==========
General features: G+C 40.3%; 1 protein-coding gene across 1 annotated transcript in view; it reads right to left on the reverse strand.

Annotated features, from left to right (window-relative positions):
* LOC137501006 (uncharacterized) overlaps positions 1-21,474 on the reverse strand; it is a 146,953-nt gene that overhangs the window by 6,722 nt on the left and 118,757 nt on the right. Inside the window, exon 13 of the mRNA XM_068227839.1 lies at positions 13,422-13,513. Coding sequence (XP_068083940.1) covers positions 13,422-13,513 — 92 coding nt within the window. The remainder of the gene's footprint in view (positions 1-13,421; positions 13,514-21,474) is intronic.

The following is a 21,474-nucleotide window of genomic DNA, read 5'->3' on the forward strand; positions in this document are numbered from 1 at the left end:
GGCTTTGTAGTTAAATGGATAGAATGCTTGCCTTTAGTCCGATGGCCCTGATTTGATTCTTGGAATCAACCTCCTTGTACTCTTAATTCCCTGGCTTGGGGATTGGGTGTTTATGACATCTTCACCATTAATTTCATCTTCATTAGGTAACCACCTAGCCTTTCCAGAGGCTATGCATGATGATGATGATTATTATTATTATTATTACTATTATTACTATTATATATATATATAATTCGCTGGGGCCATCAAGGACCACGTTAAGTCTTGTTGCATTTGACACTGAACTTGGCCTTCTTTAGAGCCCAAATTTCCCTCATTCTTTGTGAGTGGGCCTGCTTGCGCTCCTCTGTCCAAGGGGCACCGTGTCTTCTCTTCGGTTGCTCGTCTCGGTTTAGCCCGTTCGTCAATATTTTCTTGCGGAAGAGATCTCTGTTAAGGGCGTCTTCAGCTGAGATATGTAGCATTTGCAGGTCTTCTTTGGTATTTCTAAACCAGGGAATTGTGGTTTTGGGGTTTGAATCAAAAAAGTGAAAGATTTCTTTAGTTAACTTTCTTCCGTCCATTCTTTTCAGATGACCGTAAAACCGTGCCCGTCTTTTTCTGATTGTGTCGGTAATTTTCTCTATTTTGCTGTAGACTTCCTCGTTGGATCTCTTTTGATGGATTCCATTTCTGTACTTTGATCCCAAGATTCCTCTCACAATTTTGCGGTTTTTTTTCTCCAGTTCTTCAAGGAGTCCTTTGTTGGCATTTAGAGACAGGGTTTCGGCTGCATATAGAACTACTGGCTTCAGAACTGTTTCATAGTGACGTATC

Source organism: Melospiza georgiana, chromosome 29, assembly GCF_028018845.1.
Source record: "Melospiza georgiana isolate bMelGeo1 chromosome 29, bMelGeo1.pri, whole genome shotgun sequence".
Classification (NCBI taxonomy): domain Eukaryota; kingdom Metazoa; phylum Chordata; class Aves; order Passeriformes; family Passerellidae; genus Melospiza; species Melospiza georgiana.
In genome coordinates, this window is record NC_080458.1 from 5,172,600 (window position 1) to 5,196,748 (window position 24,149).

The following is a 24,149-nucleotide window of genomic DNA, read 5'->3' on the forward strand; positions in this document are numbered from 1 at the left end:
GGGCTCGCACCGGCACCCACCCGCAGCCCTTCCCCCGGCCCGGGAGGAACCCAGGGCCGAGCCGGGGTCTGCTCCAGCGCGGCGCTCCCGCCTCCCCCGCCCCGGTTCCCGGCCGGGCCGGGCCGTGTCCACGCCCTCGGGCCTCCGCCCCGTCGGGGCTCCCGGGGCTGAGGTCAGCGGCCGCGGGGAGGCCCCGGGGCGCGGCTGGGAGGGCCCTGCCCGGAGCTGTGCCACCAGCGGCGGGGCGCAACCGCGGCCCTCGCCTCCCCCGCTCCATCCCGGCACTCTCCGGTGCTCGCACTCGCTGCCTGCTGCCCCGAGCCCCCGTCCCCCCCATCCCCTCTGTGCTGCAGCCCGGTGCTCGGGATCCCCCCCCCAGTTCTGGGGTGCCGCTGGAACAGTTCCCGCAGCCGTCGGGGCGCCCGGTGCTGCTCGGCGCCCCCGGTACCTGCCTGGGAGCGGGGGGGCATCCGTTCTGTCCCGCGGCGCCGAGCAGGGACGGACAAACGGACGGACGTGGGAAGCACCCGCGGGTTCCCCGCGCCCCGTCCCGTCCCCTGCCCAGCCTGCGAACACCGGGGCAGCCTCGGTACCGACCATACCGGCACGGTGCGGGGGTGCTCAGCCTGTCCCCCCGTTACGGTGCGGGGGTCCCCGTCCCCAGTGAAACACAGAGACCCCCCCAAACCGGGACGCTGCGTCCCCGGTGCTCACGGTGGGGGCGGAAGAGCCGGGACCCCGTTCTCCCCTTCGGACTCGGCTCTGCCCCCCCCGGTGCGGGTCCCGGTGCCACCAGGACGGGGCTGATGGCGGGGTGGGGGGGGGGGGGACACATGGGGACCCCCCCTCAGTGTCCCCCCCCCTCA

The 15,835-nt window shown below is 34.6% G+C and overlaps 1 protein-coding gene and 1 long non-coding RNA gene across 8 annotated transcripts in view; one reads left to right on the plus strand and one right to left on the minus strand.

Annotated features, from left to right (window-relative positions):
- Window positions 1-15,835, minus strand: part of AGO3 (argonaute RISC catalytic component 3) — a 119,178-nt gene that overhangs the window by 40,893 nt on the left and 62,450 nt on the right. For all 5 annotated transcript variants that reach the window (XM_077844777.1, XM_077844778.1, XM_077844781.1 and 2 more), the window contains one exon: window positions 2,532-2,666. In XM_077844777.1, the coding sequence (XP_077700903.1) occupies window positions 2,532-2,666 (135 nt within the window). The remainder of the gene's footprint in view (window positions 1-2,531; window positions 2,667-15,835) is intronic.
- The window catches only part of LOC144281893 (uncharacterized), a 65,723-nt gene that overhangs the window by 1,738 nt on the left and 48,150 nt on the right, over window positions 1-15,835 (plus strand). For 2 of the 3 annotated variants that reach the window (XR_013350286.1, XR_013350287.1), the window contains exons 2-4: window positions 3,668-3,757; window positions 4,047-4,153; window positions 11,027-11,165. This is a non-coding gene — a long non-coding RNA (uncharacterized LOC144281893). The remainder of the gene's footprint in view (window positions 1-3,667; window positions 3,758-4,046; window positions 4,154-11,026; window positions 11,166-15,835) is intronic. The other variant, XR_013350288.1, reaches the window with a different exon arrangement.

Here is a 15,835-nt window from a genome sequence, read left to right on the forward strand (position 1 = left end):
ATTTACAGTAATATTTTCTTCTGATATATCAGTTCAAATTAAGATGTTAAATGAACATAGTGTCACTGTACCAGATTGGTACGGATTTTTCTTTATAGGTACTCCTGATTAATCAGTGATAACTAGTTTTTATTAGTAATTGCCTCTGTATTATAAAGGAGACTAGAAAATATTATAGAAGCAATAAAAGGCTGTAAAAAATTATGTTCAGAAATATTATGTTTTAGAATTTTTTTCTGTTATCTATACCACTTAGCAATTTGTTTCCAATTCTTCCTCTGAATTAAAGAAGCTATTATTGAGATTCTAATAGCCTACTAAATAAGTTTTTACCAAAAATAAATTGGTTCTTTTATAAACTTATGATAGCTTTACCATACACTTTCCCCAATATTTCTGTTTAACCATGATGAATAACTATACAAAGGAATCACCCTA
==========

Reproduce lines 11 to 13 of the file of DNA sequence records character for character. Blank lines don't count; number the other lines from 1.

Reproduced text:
GGGCTCGCACCGGCACCCACCCGCAGCCCTTCCCCCGGCCCGGGAGGAACCCAGGGCCGAGCCGGGGTCTGCTCCAGCGCGGCGCTCCCGCCTCCCCCGCCCCGGTTCCCGGCCGGGCCGGGCCGTGTCCACGCCCTCGGGCCTCCGCCCCGTCGGGGCTCCCGGGGCTGAGGTCAGCGGCCGCGGGGAGGCCCCGGGGCGCGGCTGGGAGGGCCCTGCCCGGAGCTGTGCCACCAGCGGCGGGGCGCAACCGCGGCCCTCGCCTCCCCCGCTCCATCCCGGCACTCTCCGGTGCTCGCACTCGCTGCCTGCTGCCCCGAGCCCCCGTCCCCCCCATCCCCTCTGTGCTGCAGCCCGGTGCTCGGGATCCCCCCCCCAGTTCTGGGGTGCCGCTGGAACAGTTCCCGCAGCCGTCGGGGCGCCCGGTGCTGCTCGGCGCCCCCGGTACCTGCCTGGGAGCGGGGGGGCATCCGTTCTGTCCCGCGGCGCCGAGCAGGGACGGACAAACGGACGGACGTGGGAAGCACCCGCGGGTTCCCCGCGCCCCGTCCCGTCCCCTGCCCAGCCTGCGAACACCGGGGCAGCCTCGGTACCGACCATACCGGCACGGTGCGGGGGTGCTCAGCCTGTCCCCCCGTTACGGTGCGGGGGTCCCCGTCCCCAGTGAAACACAGAGACCCCCCCAAACCGGGACGCTGCGTCCCCGGTGCTCACGGTGGGGGCGGAAGAGCCGGGACCCCGTTCTCCCCTTCGGACTCGGCTCTGCCCCCCCCGGTGCGGGTCCCGGTGCCACCAGGACGGGGCTGATGGCGGGGTGGGGGGGGGGGGGACACATGGGGACCCCCCCTCAGTGTCCCCCCCCCTCA

The 15,835-nt window shown below is 34.6% G+C and overlaps 1 protein-coding gene and 1 long non-coding RNA gene across 8 annotated transcripts in view; one reads left to right on the plus strand and one right to left on the minus strand.

Annotated features, from left to right (window-relative positions):